Your Heart on Drugs
Health Alert #56
My brother, DS, had dinner with a prominent cardiologist last week. This cardiologist told him that cardiac drugs are so great that “just about everyone should probably be taking one or another”
He told DS that he should take a cholesterol lowering drug because his LDL is 72 and it should be below 70. He said forget about diet and exercise. “It’s all caused by genetics and the only solutions that really work are drugs.” DS’s question wasn’t about whether he should actually do this. His question was “Do all cardiologists think like that?”
Unfortunately, I do find this point of view disturbingly common among cardiologist. I have a deep disagreement with this field of medicine.
First, let me be clear. If you have an emergency, you need this technology. But, if you have a long-term problem like high blood pressure or high cholesterol, you should look for a more natural solution.
* Candy Dispensers*
Cardiac drugs are dispensed like M&M’s, and it’s getting worse. Chances are you or someone close to you takes heart medication on a regular basis. I have problems with each category.
Beta and alpha blockers, anticoagulants, and nitrates all have serious health risks. Beta blockers lower blood pressure by blocking natural hormones that normally cause the heart to beat faster and harder. This blockage prevents normal regulation of heart rate. Besides dangerous side effects, these blockers cause a progressive deconditioning of the heart. Activities that normally strengthen the heart like exercise are no longer effective.
Anticoagulants prevent blood clots. You may more commonly know anticoagulants as “blood thinners”. They are most dangerous because of the risk of uncontrollable bleeding.
Nitrates open up blood vessels to allow blood to flow through. But after 100 years of using nitrates, we can’t prove you live any longer if you take them than if you do nothing at all. Nitrates are also dangerous drugs that can make activity and exercise very difficult.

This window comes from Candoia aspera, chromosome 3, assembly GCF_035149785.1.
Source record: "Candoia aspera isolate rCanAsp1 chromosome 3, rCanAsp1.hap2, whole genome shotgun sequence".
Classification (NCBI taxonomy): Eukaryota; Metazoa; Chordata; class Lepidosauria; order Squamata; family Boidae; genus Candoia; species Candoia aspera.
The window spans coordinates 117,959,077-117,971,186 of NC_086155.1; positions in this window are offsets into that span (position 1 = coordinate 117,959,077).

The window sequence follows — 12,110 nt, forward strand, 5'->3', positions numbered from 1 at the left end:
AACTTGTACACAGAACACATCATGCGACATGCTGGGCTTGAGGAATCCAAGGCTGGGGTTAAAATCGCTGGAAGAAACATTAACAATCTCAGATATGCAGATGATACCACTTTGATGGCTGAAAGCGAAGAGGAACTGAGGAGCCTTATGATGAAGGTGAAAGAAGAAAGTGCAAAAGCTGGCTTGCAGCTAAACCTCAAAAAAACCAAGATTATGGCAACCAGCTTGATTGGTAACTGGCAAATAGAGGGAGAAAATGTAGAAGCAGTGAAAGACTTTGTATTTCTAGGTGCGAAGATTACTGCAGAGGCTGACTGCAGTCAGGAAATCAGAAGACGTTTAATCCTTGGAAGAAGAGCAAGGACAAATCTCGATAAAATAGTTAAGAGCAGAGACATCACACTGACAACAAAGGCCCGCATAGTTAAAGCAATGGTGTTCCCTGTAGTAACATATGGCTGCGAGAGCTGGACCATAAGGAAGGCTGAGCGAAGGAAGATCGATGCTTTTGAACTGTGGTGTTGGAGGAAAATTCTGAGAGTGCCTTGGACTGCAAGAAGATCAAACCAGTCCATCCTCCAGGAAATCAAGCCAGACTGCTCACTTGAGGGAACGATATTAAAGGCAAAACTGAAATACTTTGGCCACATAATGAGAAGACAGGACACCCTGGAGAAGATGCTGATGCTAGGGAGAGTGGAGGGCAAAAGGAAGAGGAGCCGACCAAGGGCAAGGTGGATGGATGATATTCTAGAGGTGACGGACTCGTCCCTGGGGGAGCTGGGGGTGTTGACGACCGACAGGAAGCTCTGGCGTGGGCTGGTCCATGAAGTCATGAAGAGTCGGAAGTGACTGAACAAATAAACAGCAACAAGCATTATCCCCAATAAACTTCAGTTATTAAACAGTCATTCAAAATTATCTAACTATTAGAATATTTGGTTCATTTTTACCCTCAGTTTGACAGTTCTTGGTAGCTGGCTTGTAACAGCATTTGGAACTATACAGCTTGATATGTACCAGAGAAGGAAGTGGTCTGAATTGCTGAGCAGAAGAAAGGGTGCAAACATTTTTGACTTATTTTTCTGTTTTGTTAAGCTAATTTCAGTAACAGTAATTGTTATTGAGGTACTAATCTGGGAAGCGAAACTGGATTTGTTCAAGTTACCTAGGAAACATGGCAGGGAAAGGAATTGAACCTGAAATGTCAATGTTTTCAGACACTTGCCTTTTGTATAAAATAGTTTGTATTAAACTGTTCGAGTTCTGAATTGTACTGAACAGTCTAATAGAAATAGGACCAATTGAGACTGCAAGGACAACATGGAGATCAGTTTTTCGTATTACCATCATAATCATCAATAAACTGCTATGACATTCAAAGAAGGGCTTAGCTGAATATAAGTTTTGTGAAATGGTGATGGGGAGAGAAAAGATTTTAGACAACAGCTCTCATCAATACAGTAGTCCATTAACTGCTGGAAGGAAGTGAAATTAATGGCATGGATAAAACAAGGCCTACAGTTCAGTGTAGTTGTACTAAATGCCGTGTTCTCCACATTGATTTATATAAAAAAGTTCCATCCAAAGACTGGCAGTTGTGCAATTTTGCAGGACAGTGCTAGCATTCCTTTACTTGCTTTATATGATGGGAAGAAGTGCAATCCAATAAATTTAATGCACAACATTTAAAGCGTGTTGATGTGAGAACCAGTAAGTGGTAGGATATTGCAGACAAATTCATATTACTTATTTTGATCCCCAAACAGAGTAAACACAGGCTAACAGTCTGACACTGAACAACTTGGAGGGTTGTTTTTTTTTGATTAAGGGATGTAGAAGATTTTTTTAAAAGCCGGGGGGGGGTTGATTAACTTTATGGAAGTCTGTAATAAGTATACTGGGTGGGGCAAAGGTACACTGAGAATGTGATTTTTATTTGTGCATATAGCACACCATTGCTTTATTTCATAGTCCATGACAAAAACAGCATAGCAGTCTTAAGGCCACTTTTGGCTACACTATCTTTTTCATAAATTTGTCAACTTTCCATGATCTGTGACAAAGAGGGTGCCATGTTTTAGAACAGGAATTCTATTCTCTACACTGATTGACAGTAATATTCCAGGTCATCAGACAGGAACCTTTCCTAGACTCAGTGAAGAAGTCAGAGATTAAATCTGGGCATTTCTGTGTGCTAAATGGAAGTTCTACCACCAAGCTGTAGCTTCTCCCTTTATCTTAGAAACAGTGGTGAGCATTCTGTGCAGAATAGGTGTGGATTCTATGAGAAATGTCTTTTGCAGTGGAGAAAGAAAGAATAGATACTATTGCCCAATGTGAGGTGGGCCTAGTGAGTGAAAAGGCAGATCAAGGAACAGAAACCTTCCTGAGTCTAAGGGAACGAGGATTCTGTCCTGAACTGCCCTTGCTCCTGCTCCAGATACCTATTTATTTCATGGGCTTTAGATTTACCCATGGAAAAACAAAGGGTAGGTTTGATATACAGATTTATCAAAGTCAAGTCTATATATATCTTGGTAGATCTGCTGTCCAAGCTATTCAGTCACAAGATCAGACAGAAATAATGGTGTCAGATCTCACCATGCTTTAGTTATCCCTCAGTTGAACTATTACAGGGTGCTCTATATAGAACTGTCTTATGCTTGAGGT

But these harsh medications are not your only choice for heart problems. A number of natural remedies have proven records without dangerous side effects.
CoQ10 is the first nutrient that I prescribe to my patients with heart trouble. It is the single most important heart nutrient that you can take. CoQ10 helps most cardiac problems especially high blood pressure and congestive heart failure.
The journal, Molecular Aspects of Medicine, published an 8-year study on the effects of CoQ10 on overall heart health. Over 400 patients participated in the CoQ10 therapy. Approximately 87% of the patients had significant improvement for their various cardiac problems. Most patients were able to stop taking prescription drugs.1
I use 100mg of CoQ10 every day.
Garlic has shown to lower cholesterol, inhibit clots, thin blood, and dilates blood vessels. Garlic affects the activity of the sympathetic nervous system, inhibiting high blood pressure. Garlic also increases the activity of nitric oxide, which dilates blood vessels.
A Russian research team conducted a new double-blinded study to investigate the effectiveness of garlic. Garlic significantly reduced diastolic blood pressure as compared to a placebo.2
Raw garlic is best. Chew 1 to3 cloves everyday. Drink mint tea or chew some mint to cover the smell.
Ginger is a remarkable as a clot inhibitor and blood thinner. Ginger also reduces cholesterol levels and oxidation of cholesterol. The Journal of Nutrition published a study which proved that ginger lowers cholesterol.
Mice were with high cholesterol took ginger extract for 10 weeks. The mice that took the ginger had significantly lower cholesterol. Researchers were also surprised to find that the ginger reduced the appearance cardiac lesions.3
I use 300 mg of ginger twice a day.
Talk with you doctor if you are concerned about your heart medications. With the help of your doctor, you can try safer alternatives. In the next Health Alert, I will outline more of my favorite heart nutrients.
Al Sears MD
1 Langsjoen H., et al. Usefulness of Coenzyme Q10 in clinical cardiology: a
2 Andrianova I., et al. Hypotensive effect of long-acting garlic tablets allicor
3 Furman B., et al. Ginger extract consumption reduces plasma cholesterol, inhibits
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